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His "recognition" (or fear) that his wife has given her soul to the devil certainly represents a terrifying moment for this young husband. Note the language Hawthorne uses: "The husband cast one look at his pale wife, and Faith at him. . . . "Faith! Faith! cried the husband. "Look up to heaven, and resist the Wicked One!" Whether Faith obeyed he knew not." The scene suggests the worst nightmare possible: the monster is just about to attack someone you love, and you awake as he reaches out with his sharp claws and ugly mouth inches away from him or her! And of course Faith is both Brown's wife, whom he loves, and the virtue that he wants to keep--his dream puts him in the position of being able to protect neither. He is completely helpless in relation to the power of evil and doubt.
I'm not sure if you're asking what is the scariest part of the story for Goodman Brown or what's the scariest part for the reader. If you're asking the latter question, that is certainly a personal question only you could answer. It would depend on what scares you. Remember, Goodman Brown isn't sure that his night in the forest really happened or if he dreamed it. He allows that night, whether real or a nightmare, to change his life forever.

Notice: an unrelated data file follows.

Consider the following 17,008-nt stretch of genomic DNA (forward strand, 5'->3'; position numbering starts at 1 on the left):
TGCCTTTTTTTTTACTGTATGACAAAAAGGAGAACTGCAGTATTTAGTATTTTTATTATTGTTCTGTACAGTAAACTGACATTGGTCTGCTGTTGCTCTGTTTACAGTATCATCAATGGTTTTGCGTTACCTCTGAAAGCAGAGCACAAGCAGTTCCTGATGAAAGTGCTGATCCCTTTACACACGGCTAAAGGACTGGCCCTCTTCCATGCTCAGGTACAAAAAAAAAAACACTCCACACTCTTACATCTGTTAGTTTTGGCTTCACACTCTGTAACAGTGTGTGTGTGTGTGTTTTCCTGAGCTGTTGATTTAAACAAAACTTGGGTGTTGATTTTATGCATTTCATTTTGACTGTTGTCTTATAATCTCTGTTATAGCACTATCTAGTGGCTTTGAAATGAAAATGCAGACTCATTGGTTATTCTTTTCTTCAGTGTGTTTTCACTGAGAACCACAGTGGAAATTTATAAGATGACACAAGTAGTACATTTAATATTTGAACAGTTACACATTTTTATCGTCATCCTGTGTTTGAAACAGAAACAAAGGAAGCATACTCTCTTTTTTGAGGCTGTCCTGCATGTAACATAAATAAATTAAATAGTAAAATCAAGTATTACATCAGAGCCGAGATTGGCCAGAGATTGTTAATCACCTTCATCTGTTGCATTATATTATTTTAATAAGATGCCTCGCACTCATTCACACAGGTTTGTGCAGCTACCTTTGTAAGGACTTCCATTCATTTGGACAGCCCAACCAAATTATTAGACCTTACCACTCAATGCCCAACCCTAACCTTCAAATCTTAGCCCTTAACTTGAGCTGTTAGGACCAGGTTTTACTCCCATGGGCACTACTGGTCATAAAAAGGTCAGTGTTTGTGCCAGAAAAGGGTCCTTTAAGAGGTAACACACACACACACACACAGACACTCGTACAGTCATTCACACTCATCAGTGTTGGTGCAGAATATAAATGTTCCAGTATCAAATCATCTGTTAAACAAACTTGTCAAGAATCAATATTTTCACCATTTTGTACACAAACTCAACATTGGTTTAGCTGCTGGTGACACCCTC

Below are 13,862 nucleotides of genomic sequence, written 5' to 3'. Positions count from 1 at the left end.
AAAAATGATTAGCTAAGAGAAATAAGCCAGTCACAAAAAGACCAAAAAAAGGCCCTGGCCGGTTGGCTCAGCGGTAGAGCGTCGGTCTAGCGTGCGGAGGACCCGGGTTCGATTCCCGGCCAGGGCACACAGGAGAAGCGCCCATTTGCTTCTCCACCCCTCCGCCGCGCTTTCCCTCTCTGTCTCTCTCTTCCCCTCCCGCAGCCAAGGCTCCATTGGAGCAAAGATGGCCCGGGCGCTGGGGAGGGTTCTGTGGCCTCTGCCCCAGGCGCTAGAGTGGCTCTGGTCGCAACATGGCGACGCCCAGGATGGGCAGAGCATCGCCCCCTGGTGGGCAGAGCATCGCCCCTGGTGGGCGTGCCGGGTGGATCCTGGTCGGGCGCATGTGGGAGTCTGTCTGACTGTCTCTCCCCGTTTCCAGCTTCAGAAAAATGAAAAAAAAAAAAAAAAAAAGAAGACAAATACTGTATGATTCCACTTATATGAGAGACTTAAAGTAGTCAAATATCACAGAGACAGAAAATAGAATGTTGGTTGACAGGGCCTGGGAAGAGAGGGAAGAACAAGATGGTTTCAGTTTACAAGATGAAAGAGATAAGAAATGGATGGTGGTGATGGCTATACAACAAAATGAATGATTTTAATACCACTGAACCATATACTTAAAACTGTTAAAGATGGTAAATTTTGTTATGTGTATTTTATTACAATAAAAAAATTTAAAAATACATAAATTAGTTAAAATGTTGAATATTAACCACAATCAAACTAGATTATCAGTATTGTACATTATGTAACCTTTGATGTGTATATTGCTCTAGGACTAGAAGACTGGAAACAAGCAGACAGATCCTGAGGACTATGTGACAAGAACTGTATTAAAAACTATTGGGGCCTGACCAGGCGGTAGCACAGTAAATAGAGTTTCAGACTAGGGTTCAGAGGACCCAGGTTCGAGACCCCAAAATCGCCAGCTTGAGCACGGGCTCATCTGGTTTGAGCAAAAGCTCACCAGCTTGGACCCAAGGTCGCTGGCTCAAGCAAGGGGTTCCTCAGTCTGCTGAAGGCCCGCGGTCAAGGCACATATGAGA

If you're asking what the scariest part was for Goodman Brown, I would say it was when he saw his wife going to the devil's meeting in the forest. At the beginning, Goodman believes his wife is an "angel" and is one of the few who will be chosen to go to heaven. When he sees Faith, his wife, in the forest, it changes his life forever. Goodman Brown loses his Puritan faith and never gets it back. He lives the remainder of his life alienated from his wife and the rest of the people. In this respect, he becomes the symbolism of Hawthorne's belief in the isolation of the human spirit. Goodman Brown resists evil and retains his faith, but he loses all hope, living isolated from everyone.
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